In their ruling, the three appellate judges found that Boardwine was entitled to custody and visitation rights, as the conception “did not result from artificial insemination or any intervening medical technology”. Commenting on the statutory terminology, the judges said that “the plain meaning of the term “medical technology” does not encompass a kitchen implement such as a turkey baster.”

The decision has prompted some bioethicists to call for a revision of gamete donor law.

“Since legal parenthood is a morally weighty designation that has an enormous impact on the wellbeing of many people, it should track the morally relevant facts as much as possible”, said Dr. Reuven Brandt, an ethicist at Lancaster University. “The type of equipment used and the involvement of licensed medical professionals seem irrelevant to the moral facts”, he said. 



This article is published by Xavier Symons and BioEdge.org under a Creative Commons licence. You may republish it or translate it free of charge with attribution for non-commercial purposes following these guidelines. If you teach at a university we ask that your department make a donation. Commercial media must contact us for permission and fees. Some articles on this site are published under different terms.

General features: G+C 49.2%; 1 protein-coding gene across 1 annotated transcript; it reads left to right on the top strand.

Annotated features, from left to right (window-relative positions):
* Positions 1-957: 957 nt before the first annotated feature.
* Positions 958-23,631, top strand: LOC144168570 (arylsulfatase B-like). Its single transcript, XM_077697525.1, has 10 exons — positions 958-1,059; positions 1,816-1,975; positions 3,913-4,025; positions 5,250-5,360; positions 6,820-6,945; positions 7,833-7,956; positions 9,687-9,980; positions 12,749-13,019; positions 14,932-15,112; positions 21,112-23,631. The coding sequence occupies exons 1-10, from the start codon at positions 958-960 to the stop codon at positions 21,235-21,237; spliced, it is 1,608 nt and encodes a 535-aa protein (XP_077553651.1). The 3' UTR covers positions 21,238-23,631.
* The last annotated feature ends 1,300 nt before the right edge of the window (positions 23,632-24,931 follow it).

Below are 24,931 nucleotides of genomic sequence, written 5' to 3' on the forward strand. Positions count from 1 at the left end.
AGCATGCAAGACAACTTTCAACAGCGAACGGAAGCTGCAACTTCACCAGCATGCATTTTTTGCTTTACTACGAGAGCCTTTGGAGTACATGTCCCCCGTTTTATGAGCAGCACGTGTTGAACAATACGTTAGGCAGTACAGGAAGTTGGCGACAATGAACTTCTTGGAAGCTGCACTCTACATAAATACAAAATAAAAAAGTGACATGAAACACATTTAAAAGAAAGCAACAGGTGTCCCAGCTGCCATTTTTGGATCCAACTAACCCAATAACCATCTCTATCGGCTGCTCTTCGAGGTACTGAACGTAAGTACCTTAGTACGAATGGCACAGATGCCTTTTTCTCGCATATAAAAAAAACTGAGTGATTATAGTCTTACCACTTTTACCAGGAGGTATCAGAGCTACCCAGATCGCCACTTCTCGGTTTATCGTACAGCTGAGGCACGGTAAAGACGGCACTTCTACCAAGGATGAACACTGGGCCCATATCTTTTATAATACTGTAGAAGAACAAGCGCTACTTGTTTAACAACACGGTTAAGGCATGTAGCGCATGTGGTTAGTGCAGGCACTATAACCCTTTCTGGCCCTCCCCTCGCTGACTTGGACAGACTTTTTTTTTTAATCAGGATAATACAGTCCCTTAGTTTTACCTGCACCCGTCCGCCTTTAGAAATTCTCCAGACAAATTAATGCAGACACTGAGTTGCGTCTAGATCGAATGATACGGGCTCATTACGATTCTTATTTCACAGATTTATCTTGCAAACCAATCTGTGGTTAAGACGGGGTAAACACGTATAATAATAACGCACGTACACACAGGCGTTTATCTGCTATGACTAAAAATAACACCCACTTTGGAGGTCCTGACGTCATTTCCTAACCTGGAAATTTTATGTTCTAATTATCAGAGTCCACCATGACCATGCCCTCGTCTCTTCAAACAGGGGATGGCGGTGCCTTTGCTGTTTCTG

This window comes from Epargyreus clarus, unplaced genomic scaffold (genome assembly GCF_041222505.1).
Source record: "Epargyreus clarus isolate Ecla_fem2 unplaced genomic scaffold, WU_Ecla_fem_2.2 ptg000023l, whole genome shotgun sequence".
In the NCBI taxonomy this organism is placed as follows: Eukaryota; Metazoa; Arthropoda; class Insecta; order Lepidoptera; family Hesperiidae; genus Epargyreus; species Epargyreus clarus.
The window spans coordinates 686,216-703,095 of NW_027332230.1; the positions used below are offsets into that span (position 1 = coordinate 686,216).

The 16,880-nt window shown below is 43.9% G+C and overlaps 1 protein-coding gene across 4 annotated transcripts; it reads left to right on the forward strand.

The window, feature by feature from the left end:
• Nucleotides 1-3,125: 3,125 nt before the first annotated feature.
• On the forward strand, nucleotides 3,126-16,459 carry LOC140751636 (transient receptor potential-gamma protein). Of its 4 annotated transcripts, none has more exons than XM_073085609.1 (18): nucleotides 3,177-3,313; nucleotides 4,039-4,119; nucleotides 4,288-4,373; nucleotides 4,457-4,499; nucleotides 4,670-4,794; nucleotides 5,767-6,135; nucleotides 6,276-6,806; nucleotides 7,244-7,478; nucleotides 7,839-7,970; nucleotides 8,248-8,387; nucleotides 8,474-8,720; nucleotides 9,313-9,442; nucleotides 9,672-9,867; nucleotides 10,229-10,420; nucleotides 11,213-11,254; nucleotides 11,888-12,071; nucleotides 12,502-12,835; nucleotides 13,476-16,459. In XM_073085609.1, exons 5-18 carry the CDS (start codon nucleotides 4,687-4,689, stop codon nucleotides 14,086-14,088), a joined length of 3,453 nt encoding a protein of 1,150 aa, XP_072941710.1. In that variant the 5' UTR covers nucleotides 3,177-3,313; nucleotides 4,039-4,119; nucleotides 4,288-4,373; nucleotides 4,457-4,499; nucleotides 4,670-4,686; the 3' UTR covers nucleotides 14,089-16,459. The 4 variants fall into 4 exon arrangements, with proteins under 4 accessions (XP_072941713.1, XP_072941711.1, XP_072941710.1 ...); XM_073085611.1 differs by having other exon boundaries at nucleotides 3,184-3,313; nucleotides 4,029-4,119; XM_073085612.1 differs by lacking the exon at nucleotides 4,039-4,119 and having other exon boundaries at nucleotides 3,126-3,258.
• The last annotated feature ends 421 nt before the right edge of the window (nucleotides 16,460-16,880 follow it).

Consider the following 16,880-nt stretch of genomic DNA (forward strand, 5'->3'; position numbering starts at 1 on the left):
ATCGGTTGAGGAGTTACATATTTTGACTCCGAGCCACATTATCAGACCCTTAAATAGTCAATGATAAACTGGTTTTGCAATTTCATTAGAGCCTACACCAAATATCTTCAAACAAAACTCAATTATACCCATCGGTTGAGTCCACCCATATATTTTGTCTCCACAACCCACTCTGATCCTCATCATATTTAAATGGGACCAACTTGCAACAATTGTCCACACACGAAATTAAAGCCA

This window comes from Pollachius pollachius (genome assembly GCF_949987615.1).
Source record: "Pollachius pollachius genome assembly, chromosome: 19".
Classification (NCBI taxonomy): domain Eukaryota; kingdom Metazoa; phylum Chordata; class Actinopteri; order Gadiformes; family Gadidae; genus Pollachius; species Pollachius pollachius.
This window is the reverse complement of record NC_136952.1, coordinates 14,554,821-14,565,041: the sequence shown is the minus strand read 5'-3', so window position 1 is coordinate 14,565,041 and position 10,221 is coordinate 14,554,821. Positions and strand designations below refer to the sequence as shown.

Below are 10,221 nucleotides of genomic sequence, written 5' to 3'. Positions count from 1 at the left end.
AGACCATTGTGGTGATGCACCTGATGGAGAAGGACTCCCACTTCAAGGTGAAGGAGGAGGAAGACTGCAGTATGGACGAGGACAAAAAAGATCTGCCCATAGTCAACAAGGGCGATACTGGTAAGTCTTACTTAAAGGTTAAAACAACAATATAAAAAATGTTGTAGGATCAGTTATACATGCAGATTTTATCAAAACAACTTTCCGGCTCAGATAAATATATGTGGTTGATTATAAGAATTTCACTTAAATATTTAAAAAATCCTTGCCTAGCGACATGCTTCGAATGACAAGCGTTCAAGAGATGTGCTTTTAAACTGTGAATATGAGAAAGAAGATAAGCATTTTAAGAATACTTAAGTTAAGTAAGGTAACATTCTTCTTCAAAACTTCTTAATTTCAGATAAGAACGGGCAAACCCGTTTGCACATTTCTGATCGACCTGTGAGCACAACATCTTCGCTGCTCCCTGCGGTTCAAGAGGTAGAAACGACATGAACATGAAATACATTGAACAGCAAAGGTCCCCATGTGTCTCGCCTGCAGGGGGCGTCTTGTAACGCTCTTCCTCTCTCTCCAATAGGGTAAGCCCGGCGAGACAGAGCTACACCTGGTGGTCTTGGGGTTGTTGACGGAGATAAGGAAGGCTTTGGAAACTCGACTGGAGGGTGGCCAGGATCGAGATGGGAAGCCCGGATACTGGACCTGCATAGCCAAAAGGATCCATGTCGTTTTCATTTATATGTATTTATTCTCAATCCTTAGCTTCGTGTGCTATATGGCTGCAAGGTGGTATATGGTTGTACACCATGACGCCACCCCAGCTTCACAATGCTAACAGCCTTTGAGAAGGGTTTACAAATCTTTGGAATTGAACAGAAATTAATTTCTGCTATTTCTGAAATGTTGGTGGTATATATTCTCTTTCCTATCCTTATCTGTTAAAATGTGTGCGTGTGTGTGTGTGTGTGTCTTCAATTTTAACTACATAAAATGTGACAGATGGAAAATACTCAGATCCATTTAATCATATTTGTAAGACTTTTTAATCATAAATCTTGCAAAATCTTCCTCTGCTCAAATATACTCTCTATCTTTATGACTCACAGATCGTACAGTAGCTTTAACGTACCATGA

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May
16
 

A “revolution” in IVF technology?

A new IVF technique is being touted as the “next big thing” in fertility after it apparently contributed to the birth of a baby in Canada. Zain Rajani was born in April to 34-year-old Natasha Rajani, a woman with poor-quality eggs.

The new technique, developed by a Boston company, OvaScience, injects mitochondria from a woman’s own egg stem cells taken from the ovary into her eggs. This supposedly improves egg health by increasing the eggs’ energy levels for embryo development. “Mitochondria from egg precursors rejuvenate the egg to bring it back to a high quality state,” says Dr Jonathan Tilly, of Northeastern University, who developed the technique.

“We could be on the cusp of something incredibly important,” Dr Owen Davis, president of the American Society of Reproductive Medicine told Time magazine. “Something that is really going to pan out to be revolutionary.”